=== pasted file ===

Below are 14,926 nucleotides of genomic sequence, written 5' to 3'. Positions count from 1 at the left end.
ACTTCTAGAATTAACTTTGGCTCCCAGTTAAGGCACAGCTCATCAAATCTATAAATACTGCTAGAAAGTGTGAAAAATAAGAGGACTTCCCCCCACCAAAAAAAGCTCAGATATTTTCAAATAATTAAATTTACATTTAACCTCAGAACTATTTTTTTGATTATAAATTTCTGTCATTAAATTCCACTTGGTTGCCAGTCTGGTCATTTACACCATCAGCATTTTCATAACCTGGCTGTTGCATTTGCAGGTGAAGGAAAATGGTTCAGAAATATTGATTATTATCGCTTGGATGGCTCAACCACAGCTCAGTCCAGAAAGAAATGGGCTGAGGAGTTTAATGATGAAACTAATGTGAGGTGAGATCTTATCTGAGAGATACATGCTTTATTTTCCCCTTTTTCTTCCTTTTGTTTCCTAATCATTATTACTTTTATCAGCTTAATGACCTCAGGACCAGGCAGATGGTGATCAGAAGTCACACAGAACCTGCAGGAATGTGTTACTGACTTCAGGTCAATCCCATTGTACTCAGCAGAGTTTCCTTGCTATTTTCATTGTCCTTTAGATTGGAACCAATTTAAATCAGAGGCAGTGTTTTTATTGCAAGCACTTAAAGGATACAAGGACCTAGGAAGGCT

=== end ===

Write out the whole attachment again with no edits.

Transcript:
Below are 14,926 nucleotides of genomic sequence, written 5' to 3'. Positions count from 1 at the left end.
ACTTCTAGAATTAACTTTGGCTCCCAGTTAAGGCACAGCTCATCAAATCTATAAATACTGCTAGAAAGTGTGAAAAATAAGAGGACTTCCCCCCACCAAAAAAAGCTCAGATATTTTCAAATAATTAAATTTACATTTAACCTCAGAACTATTTTTTTGATTATAAATTTCTGTCATTAAATTCCACTTGGTTGCCAGTCTGGTCATTTACACCATCAGCATTTTCATAACCTGGCTGTTGCATTTGCAGGTGAAGGAAAATGGTTCAGAAATATTGATTATTATCGCTTGGATGGCTCAACCACAGCTCAGTCCAGAAAGAAATGGGCTGAGGAGTTTAATGATGAAACTAATGTGAGGTGAGATCTTATCTGAGAGATACATGCTTTATTTTCCCCTTTTTCTTCCTTTTGTTTCCTAATCATTATTACTTTTATCAGCTTAATGACCTCAGGACCAGGCAGATGGTGATCAGAAGTCACACAGAACCTGCAGGAATGTGTTACTGACTTCAGGTCAATCCCATTGTACTCAGCAGAGTTTCCTTGCTATTTTCATTGTCCTTTAGATTGGAACCAATTTAAATCAGAGGCAGTGTTTTTATTGCAAGCACTTAAAGGATACAAGGACCTAGGAAGGCT